24 April 2018

According to John Suffolk, (Teaching primary mathematics) for many people their early encounters with mathematics induce fear and resentment. Their memories of mathematics often involve remembering long chains of unrelated figures and formulae and other apparently meaningless facts. However there are many ways to overcome this and make their mathematics activities fulfilling.

Teach vocabulary

It helps verbal learners especially; get learners to build a word bank for each section of work, with descriptions, definitions and diagrams. Relate new concepts to previous concepts.

Play the game of 30 seconds using concepts, definitions and diagrams as the clues. Divide all the clues into the different Math sections like algebra, calculus, geometry etc.  depending on the grade of the learners. Follow the normal 30 Seconds rules. Learners could either give the concept for a definition, the definition of a concept or naming a diagram.

Teach learners to reason

Maths is about problem solving, so teach learners to reason to come to the answers. Remember that there is usually more than one way to reason correctly.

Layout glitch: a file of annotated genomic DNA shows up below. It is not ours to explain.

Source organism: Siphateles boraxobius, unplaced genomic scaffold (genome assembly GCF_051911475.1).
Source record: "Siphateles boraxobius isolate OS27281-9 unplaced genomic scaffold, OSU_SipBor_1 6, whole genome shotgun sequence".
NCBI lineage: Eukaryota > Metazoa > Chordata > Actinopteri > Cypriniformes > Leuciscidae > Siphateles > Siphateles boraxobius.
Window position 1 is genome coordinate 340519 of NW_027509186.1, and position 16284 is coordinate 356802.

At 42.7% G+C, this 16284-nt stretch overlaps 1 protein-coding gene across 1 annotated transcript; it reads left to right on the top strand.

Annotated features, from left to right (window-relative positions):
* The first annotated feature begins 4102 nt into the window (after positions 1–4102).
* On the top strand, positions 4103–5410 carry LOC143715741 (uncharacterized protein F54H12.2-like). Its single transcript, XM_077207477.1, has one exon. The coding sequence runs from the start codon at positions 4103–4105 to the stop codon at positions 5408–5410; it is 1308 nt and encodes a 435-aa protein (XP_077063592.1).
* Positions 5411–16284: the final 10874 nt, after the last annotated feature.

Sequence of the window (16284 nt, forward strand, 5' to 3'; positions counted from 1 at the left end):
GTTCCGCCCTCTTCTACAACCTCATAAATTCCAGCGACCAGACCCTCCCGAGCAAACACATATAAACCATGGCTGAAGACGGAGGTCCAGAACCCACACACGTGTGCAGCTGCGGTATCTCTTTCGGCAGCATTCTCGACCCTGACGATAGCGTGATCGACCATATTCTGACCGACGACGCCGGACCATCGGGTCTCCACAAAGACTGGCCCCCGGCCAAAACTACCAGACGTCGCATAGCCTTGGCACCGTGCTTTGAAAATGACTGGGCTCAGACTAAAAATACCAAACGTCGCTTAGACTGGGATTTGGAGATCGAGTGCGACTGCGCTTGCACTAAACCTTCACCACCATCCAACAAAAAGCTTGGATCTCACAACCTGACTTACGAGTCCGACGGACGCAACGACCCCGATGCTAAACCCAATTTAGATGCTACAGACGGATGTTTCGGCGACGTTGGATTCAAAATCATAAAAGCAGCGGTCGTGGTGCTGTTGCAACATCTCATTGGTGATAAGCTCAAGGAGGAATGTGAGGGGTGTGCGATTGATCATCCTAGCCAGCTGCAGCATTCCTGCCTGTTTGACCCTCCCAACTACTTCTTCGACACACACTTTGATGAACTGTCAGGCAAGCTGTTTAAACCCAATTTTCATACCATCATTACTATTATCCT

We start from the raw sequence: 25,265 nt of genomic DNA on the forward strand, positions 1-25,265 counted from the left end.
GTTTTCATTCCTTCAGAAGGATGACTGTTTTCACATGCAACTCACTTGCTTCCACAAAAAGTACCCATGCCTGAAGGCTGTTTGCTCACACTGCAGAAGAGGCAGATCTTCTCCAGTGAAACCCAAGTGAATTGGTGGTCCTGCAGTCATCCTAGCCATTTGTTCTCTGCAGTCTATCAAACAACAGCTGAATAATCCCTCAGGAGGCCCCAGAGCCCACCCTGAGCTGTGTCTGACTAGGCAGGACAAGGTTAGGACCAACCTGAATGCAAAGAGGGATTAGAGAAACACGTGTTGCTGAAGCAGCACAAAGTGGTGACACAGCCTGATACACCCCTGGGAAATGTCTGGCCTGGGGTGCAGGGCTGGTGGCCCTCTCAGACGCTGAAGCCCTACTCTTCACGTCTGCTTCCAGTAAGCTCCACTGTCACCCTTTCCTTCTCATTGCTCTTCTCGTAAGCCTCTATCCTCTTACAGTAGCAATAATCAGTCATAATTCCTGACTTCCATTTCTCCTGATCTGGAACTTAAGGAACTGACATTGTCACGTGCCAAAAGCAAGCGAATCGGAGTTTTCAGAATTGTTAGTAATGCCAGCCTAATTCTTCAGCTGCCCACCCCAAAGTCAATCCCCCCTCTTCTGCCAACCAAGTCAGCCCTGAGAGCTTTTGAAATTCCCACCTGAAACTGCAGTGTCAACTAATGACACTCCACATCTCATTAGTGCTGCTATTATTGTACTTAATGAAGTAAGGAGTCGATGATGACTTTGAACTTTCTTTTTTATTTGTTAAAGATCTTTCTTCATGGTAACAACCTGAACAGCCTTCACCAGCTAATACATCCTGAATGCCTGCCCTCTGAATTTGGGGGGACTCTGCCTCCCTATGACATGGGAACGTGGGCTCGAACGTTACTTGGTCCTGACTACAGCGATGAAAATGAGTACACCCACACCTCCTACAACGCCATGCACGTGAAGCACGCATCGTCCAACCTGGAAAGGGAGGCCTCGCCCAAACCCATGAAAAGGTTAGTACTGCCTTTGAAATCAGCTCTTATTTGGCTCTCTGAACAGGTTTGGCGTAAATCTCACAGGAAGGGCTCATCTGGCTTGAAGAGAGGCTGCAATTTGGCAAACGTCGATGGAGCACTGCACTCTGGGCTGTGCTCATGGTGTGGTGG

Avoid teaching ‘tricks’ to get to the correct answer. Being able to reason will stand them in good stead in later years of Maths.

Challenge learners to think deeply about the problems they are solving, reaching beyond the solutions and procedures required to solve the problem. This ensures that learners are explaining both how they found their solution and why they chose a particular method of solution. Reasoning helps learners to think critically. Use group or pair discussions on the problem being solved.

Pose questions that stimulate their curiosity and will encourage them to investigate further.

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